“I was thrown into a classroom where nobody could understand me, and students would bully me for not knowing the language,” Gerig said. “I would ask other Spanish speakers for help, and they would trick me into saying things to embarrass myself.”
Gerig, now a senior at Inlet Grove High School and one of 54 students honored during the 2022 Pathfinder Scholarship Awards, said that family, faith and self-determination fueled his journey.
He earned straight A’s, climbed to the top of his class and recently earned a spot at the prestigious Harvard College.
But it was Gerig’s volunteer work — more than 1,300 hours dedicated to tutoring students, helping at school events and passing out food to local families — that secured his position as the Community Involvement winner during this year’s Pathfinder awards.
The awards, sponsored by The Palm Beach Post, entered their 39th year and gave $3,000 to each of the first-place winners across 18 categories, honoring the high school seniors for their achievements inside and outside the classroom.
“The Pathfinders Scholarship Awards are a tradition unlike any other in Palm Beach and Martin counties, providing an opportunity to put our hardworking high school students center stage,” said Post Executive Editor Rick Christie.
“It is the most significant showing by our communities how much we value education, and the importance of investing in our students,” he said.
“The Palm Beach Post is proud to have been a part of this great tradition from the beginning, and looks forward to continuing that support.”
Aidan Locke, a student at Jensen Beach High School and this year’s winner in the Reach for Excellence category, turned her challenges into opportunities.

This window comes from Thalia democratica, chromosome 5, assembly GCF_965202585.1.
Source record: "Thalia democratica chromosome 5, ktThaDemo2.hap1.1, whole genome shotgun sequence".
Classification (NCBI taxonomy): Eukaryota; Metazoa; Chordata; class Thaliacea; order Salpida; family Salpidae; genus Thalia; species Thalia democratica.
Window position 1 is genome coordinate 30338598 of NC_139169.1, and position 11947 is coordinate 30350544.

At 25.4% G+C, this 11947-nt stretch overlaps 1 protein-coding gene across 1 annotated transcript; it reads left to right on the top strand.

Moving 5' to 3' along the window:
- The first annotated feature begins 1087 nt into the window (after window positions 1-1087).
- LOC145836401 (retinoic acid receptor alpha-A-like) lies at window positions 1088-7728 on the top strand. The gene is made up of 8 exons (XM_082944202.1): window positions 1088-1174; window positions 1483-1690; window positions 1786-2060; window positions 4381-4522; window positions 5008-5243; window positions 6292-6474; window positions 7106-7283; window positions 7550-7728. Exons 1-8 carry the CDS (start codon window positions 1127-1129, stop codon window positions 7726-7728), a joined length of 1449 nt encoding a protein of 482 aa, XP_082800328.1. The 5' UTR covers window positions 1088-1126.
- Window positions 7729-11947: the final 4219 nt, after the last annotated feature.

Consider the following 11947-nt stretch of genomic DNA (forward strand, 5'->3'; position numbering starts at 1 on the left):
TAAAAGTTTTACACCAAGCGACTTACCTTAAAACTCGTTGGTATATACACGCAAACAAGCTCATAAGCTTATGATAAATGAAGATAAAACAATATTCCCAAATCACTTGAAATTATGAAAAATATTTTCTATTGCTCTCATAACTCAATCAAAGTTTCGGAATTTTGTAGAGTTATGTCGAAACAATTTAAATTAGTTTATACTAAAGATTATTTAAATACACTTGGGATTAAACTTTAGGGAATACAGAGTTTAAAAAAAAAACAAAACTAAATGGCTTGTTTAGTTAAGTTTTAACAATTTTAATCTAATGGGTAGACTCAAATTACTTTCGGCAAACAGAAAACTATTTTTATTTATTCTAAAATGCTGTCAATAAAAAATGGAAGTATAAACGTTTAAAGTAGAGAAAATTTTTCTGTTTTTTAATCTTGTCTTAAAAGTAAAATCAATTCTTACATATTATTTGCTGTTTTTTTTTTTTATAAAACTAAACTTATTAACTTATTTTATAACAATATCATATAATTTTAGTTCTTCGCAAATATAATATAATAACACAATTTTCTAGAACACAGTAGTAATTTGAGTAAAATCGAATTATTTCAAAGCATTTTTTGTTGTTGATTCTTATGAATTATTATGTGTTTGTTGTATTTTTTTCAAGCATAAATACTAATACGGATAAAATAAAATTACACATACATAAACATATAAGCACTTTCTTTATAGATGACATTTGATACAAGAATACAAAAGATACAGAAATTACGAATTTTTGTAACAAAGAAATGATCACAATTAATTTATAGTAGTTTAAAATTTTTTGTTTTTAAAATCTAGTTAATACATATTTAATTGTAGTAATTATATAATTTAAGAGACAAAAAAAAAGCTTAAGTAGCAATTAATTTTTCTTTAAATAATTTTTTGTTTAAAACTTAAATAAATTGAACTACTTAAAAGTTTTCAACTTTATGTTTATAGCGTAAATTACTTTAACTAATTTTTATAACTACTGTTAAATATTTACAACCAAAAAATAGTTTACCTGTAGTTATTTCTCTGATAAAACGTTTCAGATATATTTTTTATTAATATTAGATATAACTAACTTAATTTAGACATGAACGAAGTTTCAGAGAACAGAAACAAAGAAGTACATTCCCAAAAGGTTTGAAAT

Locke has dyslexia, a learning disability that can make reading difficult. But that struggle motivated Locke to work harder and to advocate not only for herself, but also for the many students who face similar obstacles.
She excelled in school, shared her story at national conferences, pushed for new dyslexia legislation and worked toward her ultimate goal of becoming a special education teacher.
“I cannot think of a more noble course of study than to give back to other students that may find themselves struggling and feeling discouraged and disheartened,” teacher Amanda Cooke said in a letter of recommendation for Locke.
Locke was among the many Pathfinder winners who aspired to make a positive difference in the world.
Alexander Stone, who ranked No. 1 in a class of more than 500 students at West Boca Raton High School, plans to major in aerospace engineering.
Stone, this year’s winner in the Mathematics category, said he hoped to advance technology for everyday travel, cargo transportation or space voyages.
And this year’s winner in the Foreign Language category, Belina Bubenik Parry, is using her gift to pursue a career in diplomacy and international relations.
The Olympic Heights High School senior can speak, write and read in English, Czech, French, German, Spanish, Russian and Arabic.
Parry — who was also practicing Mandarin, Thai and American Sign Language — said her mother inspired a love of language in the family, along with a spirit of sensitivity and cultural awareness.
Now, Parry has vowed to honor those lessons after her mother’s passing in September.
“Although I’ll never be able to repay my mom for all the wonderful things she did for me, I know I can still make her proud,” she said in her award submission. “That will be her legacy; I will be her legacy.”
This year’s Pathfinder Scholarship Awards garnered hundreds of nominations and honored students with tens of thousands of dollars.
Along with the top prizes, second-and third-place winners earned $2,000 and $1,500, respectively, adding to more than $3.4 million awarded over the event’s history.
“We are proud to recognize the hard work and tenacity shown by the 534 Pathfinder nominees from Palm Beach and Martin County high schools,” said Janie Fogt, president of the Pathfinders’ Board of Directors. “We are able to give 54 scholarships, but if we could, we would love to give so many more.”